If the applicable company law provisions will be overridden, it could be deducted that no general meeting of shareholders should be convened in view of increasing the debtor’s equity, nor can the existing shareholders block the entrance of third parties in the company’s shareholding in case of a private limited liability company.

The question remains if overriding the applicable provisions of the company law will be sufficient to eliminate shareholders’ blocking power. When analysing the Dutch Act on Court Confirmation of Extrajudicial Restructuring Plans (CERP), the Dutch legislator not only puts aside the provisions of company law, but also the provisions written down in the article of association or in shareholders’ agreements. A point to be considered by the Belgian legislator as well.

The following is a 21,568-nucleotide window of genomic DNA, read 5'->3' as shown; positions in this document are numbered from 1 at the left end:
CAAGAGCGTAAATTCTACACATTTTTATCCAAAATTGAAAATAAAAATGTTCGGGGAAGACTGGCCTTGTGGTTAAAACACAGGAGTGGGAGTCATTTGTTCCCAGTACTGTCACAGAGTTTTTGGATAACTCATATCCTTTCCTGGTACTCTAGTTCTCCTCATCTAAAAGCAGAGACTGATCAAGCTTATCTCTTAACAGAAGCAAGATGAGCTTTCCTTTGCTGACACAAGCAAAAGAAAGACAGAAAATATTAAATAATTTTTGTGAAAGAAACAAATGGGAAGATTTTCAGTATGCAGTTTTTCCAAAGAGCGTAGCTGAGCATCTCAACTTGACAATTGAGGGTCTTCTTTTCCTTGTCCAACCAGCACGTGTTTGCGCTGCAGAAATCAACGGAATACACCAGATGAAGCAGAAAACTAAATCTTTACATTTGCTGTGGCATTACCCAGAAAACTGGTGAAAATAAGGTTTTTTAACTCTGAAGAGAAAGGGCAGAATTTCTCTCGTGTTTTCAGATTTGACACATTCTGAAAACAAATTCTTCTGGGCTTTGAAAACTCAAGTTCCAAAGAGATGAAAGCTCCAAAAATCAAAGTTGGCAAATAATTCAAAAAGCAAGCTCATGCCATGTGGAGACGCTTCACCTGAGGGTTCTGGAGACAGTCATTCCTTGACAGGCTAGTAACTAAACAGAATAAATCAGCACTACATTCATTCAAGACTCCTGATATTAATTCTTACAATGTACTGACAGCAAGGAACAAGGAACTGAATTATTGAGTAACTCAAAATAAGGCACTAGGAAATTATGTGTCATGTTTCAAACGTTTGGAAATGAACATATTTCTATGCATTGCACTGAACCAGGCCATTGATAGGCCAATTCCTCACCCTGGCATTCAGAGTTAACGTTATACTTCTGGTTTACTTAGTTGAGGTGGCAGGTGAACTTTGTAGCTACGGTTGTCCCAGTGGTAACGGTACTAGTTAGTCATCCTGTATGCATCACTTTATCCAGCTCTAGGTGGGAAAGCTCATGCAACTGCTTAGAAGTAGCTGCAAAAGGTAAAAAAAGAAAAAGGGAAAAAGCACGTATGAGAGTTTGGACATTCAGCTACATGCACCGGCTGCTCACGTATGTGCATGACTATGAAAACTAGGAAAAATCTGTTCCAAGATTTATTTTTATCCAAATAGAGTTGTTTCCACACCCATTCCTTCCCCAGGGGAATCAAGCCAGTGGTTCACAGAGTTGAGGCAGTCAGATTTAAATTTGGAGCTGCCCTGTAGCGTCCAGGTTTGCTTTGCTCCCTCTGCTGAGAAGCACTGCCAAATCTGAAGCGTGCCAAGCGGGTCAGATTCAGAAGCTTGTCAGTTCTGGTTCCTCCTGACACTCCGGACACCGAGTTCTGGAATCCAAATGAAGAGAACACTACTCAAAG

It will be interesting to follow the developments of the transposition of the Directive under Belgian law, and to see whether the inclusion of the shareholder in restructuring plans will lead to a more frequent application of debt-to-equity conversions in practice.

For any additional information, please do not hesitate to contact us.

1 Directive (EU) 2019/1023 of the European Parliament and of the Council of 20 June 2019 on preventive restructuring frameworks, on discharge of debt and disqualifications, and on measures to increase the efficiency of procedures concerning restructuring, insolvency and discharge of debt, and amending Directive (EU) 2017/1132 (Directive on restructuring and insolvency), among others.

Bart De Moor - Partner - bart.demoor@strelia.com

Marine Callebaut - Associate - marine.callebaut@strelia.com

Sofie Onderbeke - Associate - sofie.onderbeke@strelia.com

Angélique Daponte - Associate - angelique.daponte@strelia.com